Anatomo-functional studies in humans point out that handedness and language-related functional laterality are not correlated – except during language production; and that the convergence of language and hand control is located in the precentral gyrus, whereas executive functions required by movement imitation and phonological and semantic processing converge onto Broca's area. Multiple domains are likely to be actors in language evolution. Footnotes1 Nathalie Tzourio-Mazoyer is the corresponding author for this commentary.
This article examines the implications for contract law of Rawls' theory of justice as fairness. It argues that contract law as an institution is part of the basic structure of society and as such subject to the principles of justice. Discussing the basic structure in relation to contract law is particularly interesting because it is instructive for both contract law and Rawlsian theory. On the one hand, justice as fairness has clear normative implications for the institution of contract law. On (...) the other hand, this discussion forces us to critically assess the meaning and appeal of the concept of a basic structure in justice as fairness. (shrink)
Josse Clichtove represents a turning point in the history of disputation, for he combines one of the earliest accounts of the doctrinal disputation with one of the latest accounts of the obligational disputation. This paper describes the nature and significance of the theories that he offered. Particular attention is paid to the doctrines of truth, necessity and possibility which lie behind his doctrines; and also to the light which his work throws on the aims and nature of an obligational (...) disputation. (shrink)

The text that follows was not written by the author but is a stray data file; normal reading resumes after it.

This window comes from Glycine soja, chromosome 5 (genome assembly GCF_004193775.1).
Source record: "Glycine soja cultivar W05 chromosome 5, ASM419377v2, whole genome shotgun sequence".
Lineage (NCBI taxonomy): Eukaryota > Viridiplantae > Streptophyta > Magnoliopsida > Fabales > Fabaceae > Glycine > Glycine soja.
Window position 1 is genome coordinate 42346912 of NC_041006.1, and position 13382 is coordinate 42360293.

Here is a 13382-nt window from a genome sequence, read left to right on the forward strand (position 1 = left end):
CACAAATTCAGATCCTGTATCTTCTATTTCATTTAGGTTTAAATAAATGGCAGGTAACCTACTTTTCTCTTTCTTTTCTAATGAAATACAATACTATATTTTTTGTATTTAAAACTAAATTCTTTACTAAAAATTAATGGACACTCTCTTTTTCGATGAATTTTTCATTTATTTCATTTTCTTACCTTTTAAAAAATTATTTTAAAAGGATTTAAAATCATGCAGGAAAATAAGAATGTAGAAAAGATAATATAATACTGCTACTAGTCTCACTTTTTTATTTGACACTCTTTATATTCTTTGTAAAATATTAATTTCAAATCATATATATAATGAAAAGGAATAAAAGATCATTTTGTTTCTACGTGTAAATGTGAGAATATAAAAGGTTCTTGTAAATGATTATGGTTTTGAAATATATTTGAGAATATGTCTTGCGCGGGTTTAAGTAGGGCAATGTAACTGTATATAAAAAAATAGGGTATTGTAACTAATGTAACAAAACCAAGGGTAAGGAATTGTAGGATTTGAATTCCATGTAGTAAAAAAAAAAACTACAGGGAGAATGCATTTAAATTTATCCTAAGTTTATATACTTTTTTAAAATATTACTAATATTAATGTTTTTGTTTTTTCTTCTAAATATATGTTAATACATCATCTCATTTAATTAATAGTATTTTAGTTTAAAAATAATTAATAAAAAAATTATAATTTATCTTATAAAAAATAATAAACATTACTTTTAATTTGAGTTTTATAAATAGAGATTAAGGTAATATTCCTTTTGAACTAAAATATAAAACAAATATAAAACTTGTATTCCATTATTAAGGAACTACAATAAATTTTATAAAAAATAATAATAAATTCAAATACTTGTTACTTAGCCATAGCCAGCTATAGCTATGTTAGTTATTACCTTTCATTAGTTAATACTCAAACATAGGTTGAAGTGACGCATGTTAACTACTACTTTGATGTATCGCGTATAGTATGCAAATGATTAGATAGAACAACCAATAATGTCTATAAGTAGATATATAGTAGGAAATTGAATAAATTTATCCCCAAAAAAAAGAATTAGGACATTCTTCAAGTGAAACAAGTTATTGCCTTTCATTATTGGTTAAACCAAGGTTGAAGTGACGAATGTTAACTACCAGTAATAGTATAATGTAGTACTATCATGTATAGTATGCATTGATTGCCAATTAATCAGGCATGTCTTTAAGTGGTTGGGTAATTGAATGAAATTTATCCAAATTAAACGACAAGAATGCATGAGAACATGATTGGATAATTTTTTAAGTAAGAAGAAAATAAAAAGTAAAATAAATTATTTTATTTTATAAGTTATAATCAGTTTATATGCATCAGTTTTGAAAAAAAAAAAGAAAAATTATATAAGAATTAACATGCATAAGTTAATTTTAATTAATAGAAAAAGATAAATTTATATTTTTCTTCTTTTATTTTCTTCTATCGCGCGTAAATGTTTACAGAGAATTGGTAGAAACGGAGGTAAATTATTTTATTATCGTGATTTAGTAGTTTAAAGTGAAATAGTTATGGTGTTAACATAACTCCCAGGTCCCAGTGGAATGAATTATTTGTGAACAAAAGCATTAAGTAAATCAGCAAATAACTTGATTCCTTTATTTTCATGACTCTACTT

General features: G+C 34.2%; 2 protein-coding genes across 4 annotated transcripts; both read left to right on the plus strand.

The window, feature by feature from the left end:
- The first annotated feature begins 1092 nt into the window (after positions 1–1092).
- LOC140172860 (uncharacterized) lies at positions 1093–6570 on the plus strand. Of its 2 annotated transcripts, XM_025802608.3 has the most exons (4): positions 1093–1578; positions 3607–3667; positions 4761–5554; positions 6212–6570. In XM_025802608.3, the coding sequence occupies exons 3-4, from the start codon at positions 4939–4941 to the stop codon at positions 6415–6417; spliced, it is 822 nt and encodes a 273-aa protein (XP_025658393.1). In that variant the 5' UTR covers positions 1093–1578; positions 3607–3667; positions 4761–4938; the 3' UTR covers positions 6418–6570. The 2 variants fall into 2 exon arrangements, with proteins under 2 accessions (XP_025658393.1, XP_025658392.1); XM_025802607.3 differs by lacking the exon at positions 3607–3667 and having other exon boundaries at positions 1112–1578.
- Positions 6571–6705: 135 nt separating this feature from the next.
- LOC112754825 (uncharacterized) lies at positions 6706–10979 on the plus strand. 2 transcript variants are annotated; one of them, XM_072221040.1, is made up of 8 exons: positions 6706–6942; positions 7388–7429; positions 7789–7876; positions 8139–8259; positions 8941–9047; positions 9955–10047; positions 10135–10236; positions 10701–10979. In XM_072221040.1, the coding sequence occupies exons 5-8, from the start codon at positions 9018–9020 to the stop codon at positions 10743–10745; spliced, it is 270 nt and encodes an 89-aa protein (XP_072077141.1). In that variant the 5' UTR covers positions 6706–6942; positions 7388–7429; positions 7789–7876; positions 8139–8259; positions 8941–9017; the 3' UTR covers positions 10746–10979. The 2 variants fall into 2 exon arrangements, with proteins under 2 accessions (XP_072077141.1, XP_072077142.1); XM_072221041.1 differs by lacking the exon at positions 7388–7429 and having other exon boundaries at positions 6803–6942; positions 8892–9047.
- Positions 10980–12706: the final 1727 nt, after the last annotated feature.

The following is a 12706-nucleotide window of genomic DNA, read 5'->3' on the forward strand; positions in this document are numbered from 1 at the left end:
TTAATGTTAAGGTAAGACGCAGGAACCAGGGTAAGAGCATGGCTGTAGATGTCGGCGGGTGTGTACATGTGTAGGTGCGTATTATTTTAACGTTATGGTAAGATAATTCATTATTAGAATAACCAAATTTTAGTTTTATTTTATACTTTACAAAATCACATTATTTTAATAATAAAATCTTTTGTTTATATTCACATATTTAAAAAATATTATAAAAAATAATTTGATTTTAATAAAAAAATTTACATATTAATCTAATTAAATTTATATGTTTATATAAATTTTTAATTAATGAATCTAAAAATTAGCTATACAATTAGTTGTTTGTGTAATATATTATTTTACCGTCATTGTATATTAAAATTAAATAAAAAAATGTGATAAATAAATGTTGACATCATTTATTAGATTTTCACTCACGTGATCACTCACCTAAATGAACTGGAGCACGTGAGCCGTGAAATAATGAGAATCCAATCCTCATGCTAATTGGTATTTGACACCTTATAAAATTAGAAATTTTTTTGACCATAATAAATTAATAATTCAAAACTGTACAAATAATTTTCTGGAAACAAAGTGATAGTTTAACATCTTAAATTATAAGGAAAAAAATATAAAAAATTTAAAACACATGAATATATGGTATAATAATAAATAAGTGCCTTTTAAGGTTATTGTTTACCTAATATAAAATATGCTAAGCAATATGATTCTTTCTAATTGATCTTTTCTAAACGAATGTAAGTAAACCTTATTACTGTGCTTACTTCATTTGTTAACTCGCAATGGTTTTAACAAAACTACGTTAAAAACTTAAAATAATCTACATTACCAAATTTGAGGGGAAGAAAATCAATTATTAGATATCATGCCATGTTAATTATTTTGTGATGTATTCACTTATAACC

The De praedestinatione of John Scottus Eriugena was intended as a contribution to a controversy sparked off by Gottschalk of Orbais concerning predestination. This work met with trenchant criticism and condemnation even though it firmly rejected Gottschalk’s views on double predestination. One of the reasons for this hostile reception was undoubtedly Eriugena’s singular conception of the freedom of will, a subject I intend to discuss elsewhere. In the present text, however, I would like to focus on another important cause of (...) the rejection of Eriugena’s treatise. In my opinion, this second reason was a pre-scholastic project of rationalization of the faith in the spirit of St. Augustine and using the method of Boethius and Martianus Capella. It would appear that Eriugena’s contemporaries were not ready for the favorable reception of his idea of the vera philosophia that was the same as the vera religio. Yet, as Goulven Madec once rightly observed, the vera ratio of Scotus was closely bound up with the lux mentium which is nothing else than God revealing himself in the human language of the Scriptures. Eriugena’s masters and models were the Church Fathers and his intention was to continue their efforts to achieve an understanding of the faith in his own, personal way. (shrink)